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RE: Plan B: fundamental contraints and scope

From: Cutler, Roger (RogerCutler) <RogerCutler@ChevronTexaco.com>
Date: Tue, 22 Apr 2003 11:31:28 -0500
Message-ID: <7FCB5A9F010AAE419A79A54B44F3718E01817DEC@bocnte2k3.boc.chevrontexaco.net>
To: "Dave Hollander" <dmh@contivo.com>, www-ws-arch@w3.org

The original Image example is at
http://lists.w3.org/Archives/Public/www-ws-arch/2003Apr/0061.html.  Mike
Champion's somewhat more elaborate rework is at
http://lists.w3.org/Archives/Public/www-ws-arch/2003Apr/0203.html.

I am not sure that it makes complete sense to me to use ONLY the
wordings from the current editor's document.  In my view the issue of
what is considered a Web service is different from the domain of the
reference architecture, and the latter may be more restrictive.  Thus, I
would like to see both wordings from the current document and,
separately, wordings that are not consistent with the reference
architecture but express a commonly held constraint on Web services.
For example (I'm not picky about the exact wordings, which I may not
have done so well, but more the thrust):

- Interface is stable, well described and intended for use by
applications as opposed to human beings.

- Communication uses standard Web protocols (e.g. HTTP, XML, SMTP, SOAP)

Thus a "thingie" may be consistent with the interface constraint above
but not with the WSDL constraint from the current document.  The
"thingie" involving scraping an HTML page, however, is clearly not
consistent with this constraint, which I think is significant.


-----Original Message-----
From: Dave Hollander [mailto:dmh@contivo.com] 
Sent: Monday, April 21, 2003 4:04 PM
To: www-ws-arch@w3.org
Subject: RE: Plan B: fundamental contraints and scope


Do you have a pointer to the Image example? I can't find it. I did add
the "semantic web" example.

The description wording came directly from the current editors document.
Is this better?


Dave


-----Original Message-----
From: Cutler, Roger (RogerCutler) [mailto:RogerCutler@chevrontexaco.com]
Sent: Monday, April 21, 2003 1:20 PM
To: Dave Hollander; www-ws-arch@w3.org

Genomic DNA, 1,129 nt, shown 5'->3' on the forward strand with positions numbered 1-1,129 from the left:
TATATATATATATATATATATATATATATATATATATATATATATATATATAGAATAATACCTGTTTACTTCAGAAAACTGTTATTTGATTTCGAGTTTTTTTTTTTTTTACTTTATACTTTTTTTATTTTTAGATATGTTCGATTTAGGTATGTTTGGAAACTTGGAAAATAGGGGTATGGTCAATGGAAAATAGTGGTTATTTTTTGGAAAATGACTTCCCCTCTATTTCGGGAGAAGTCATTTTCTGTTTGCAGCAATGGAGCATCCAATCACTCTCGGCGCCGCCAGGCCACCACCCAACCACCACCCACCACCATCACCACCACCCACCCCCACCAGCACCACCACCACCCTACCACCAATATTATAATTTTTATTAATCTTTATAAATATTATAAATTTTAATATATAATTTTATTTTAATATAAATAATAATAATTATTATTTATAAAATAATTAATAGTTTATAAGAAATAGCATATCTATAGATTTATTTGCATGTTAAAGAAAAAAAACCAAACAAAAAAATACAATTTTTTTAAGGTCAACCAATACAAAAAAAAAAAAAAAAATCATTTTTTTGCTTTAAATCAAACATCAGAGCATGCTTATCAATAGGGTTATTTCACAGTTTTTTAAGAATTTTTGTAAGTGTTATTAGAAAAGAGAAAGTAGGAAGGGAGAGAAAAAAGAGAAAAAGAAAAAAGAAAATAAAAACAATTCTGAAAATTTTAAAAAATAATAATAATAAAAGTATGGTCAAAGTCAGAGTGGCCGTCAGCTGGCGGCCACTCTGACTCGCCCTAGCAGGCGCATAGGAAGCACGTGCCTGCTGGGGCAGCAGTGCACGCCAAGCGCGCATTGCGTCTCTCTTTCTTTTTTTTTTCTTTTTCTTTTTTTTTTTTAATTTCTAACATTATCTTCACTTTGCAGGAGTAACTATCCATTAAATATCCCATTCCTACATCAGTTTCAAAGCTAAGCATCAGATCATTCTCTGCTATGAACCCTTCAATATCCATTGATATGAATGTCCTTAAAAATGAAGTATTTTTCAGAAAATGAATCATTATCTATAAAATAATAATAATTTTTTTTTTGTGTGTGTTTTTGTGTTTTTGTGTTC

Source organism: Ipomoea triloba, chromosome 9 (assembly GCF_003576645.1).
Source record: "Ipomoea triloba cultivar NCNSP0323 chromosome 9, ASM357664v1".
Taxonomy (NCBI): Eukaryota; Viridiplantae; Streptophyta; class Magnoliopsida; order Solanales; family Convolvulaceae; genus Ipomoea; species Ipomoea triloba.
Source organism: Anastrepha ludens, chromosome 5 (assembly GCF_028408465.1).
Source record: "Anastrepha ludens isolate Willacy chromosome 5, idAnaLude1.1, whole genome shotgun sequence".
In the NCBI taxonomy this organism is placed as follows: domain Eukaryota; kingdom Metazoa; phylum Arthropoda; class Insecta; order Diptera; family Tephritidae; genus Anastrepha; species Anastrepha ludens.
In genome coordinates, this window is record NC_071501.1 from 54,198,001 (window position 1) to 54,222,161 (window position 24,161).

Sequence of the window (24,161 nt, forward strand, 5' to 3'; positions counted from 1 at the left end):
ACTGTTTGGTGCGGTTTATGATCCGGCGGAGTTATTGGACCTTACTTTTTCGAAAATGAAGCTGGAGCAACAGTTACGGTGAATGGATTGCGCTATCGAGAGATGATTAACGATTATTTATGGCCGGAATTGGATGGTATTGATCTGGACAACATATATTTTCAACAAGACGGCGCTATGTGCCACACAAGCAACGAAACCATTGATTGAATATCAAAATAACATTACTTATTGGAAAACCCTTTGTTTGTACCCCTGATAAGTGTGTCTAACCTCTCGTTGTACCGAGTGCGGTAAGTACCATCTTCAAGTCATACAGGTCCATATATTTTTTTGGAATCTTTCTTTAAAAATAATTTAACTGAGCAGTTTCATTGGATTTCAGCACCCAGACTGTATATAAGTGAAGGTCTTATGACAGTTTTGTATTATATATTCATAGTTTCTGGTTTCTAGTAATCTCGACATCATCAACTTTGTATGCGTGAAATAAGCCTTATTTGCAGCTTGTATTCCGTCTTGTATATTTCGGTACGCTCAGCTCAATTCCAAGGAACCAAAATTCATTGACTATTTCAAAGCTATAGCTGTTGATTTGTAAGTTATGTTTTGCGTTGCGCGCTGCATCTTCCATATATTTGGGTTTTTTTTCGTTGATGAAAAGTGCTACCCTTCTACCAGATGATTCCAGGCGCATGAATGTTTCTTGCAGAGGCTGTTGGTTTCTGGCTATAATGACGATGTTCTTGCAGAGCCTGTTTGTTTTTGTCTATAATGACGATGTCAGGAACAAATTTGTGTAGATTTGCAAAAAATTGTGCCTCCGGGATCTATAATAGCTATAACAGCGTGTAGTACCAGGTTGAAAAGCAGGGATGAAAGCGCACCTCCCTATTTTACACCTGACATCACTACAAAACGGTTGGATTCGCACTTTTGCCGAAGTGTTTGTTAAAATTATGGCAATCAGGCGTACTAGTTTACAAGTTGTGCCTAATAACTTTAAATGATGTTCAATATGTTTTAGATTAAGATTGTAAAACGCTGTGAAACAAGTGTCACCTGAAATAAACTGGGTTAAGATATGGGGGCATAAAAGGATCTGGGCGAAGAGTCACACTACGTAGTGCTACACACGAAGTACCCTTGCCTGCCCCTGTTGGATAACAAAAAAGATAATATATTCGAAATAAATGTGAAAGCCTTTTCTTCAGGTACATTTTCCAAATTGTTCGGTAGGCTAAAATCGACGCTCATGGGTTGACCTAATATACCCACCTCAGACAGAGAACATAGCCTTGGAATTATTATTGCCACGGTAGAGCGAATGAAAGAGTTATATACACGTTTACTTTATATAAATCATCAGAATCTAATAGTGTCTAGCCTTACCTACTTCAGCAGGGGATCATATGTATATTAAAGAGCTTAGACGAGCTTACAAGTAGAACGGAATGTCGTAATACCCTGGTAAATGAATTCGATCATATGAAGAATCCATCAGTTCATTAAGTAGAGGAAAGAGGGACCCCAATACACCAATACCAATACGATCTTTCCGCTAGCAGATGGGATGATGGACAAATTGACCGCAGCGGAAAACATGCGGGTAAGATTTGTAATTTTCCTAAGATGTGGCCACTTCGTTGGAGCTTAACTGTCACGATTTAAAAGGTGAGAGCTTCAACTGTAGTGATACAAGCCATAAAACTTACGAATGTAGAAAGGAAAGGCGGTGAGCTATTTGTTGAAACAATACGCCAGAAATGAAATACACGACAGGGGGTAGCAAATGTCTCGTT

Subject: RE: Plan B: fundamental contraints and scope


Would it make sense to add my Image thing, or Mike's elaboration of it?
That is interesting, I think, because there is no XML involved
whatsoever and yet there is a formally descibable interface and it is
intended for app-to-app use.

I am afraid that I find your constraints a bit cryptic, particularly the
one involving description.  In words, however, I personally see a big
distinction between "services" that have a described, stable interface
intended for use by an application and those (like web pages intended
for humans) that do not.  I don't think that this has anything to do
with WSDL per se -- conformance to WSDL seems to me to be a different
issue.

-----Original Message-----
From: Dave Hollander [mailto:dmh@contivo.com] 
Sent: Monday, April 21, 2003 1:59 PM
To: www-ws-arch@w3.org
Subject: RE: Plan B: fundamental contraints and scope


Here is a first pass at putting together the constraints and examples
servics. It tries to avoid the "what is a WS" discussion and just lay
out definitions and conformance statements.

Do these constraints make sense? I know I am not happy with
a few of them.

Is the analysis useful?

If so, I think we should concentrate on getting these details understand
and agreed upon. Then we can take up the "what is" discussion again.


DaveH

-----Original Message-----
From: Champion, Mike [mailto:Mike.Champion@SoftwareAG-USA.com]
Sent: Friday, April 18, 2003 4:03 PM
To: www-ws-arch@w3.org
Subject: Plan B: What are the fundamental contraints on the services
in-sc ope for WSA?



The chairs/team/editors had (naively?) hoped that we might be able to
get consensus on a definition of "Web services" (at least as the term is